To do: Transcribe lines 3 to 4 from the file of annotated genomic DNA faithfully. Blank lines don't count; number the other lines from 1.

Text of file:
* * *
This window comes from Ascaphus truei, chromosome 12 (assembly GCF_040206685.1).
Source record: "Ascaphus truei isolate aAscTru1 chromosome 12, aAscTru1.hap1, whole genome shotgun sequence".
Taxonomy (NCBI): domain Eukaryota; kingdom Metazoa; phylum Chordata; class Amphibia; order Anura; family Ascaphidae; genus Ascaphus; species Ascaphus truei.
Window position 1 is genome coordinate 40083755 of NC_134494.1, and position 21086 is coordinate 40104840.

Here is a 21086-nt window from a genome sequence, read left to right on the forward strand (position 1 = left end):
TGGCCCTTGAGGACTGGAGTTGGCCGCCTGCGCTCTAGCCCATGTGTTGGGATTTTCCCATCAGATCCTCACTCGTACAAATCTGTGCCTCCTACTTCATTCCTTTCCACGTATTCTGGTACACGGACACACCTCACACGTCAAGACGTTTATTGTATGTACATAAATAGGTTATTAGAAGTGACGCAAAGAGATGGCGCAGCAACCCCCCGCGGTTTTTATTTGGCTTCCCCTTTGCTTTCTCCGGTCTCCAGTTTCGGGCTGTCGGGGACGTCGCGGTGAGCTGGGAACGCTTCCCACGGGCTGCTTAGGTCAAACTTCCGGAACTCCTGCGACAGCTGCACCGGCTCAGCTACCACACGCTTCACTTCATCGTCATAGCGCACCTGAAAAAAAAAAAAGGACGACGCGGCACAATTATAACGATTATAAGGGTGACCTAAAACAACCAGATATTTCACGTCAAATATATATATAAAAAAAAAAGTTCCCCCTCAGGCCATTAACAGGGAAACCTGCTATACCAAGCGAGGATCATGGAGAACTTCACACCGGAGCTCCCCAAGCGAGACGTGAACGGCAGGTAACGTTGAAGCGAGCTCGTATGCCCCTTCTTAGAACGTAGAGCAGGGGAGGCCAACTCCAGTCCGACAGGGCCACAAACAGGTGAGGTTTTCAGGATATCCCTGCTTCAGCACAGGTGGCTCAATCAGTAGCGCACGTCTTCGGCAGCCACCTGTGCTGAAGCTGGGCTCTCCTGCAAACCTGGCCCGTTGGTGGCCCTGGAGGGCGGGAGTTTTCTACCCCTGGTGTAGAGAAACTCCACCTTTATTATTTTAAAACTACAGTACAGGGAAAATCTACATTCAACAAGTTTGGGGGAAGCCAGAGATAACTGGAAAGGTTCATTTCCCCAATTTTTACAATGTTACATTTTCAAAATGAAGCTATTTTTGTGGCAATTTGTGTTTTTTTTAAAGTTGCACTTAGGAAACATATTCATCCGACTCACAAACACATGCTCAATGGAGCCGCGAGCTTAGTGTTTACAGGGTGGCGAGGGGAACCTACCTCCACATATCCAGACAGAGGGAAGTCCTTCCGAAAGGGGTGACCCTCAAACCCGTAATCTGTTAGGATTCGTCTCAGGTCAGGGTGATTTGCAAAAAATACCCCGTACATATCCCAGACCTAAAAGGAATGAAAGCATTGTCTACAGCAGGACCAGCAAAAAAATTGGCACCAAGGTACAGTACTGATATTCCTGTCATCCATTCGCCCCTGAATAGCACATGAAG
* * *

Taxonomy (NCBI): domain Eukaryota; kingdom Metazoa; phylum Chordata; class Amphibia; order Anura; family Ascaphidae; genus Ascaphus; species Ascaphus truei.
Window position 1 is genome coordinate 40083755 of NC_134494.1, and position 21086 is coordinate 40104840.